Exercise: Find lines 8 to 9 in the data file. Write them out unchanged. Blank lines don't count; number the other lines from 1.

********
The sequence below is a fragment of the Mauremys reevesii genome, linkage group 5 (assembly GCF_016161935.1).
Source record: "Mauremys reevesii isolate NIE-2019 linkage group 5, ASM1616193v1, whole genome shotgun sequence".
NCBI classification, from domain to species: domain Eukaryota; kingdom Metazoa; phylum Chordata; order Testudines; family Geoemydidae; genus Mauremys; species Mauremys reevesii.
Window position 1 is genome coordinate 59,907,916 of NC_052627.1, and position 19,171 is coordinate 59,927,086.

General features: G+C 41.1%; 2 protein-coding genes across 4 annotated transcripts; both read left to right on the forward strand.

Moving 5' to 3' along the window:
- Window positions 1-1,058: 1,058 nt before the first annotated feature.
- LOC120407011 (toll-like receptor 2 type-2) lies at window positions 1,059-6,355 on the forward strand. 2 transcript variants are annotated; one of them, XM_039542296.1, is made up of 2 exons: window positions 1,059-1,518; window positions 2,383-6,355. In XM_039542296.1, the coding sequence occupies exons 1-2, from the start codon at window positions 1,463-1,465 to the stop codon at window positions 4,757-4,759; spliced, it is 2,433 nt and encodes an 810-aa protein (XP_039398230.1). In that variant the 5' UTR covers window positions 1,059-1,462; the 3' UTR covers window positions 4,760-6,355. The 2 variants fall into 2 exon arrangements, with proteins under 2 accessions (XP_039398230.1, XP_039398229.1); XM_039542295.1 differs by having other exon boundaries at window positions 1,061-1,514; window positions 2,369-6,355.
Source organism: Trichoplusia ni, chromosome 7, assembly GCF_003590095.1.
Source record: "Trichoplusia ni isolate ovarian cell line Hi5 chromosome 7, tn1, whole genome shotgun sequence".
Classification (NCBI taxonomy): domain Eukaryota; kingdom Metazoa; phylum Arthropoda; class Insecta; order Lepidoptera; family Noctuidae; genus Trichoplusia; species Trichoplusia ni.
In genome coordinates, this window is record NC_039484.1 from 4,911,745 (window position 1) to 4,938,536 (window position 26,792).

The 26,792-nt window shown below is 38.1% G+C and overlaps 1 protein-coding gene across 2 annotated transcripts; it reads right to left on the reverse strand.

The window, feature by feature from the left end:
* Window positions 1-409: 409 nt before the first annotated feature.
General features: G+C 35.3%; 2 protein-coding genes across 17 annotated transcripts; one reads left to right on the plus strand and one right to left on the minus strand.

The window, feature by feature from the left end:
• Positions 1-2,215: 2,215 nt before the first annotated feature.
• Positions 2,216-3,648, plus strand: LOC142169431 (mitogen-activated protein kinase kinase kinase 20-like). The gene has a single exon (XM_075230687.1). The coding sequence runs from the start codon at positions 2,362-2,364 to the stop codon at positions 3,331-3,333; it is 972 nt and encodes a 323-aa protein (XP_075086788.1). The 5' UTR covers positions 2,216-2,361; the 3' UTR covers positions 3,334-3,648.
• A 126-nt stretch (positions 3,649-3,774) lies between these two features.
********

- LOC120407011 (toll-like receptor 2 type-2) lies at window positions 1,059-6,355 on the forward strand. 2 transcript variants are annotated; one of them, XM_039542296.1, is made up of 2 exons: window positions 1,059-1,518; window positions 2,383-6,355. In XM_039542296.1, the coding sequence occupies exons 1-2, from the start codon at window positions 1,463-1,465 to the stop codon at window positions 4,757-4,759; spliced, it is 2,433 nt and encodes an 810-aa protein (XP_039398230.1). In that variant the 5' UTR covers window positions 1,059-1,462; the 3' UTR covers window positions 4,760-6,355. The 2 variants fall into 2 exon arrangements, with proteins under 2 accessions (XP_039398230.1, XP_039398229.1); XM_039542295.1 differs by having other exon boundaries at window positions 1,061-1,514; window positions 2,369-6,355.
Source organism: Trichoplusia ni, chromosome 7, assembly GCF_003590095.1.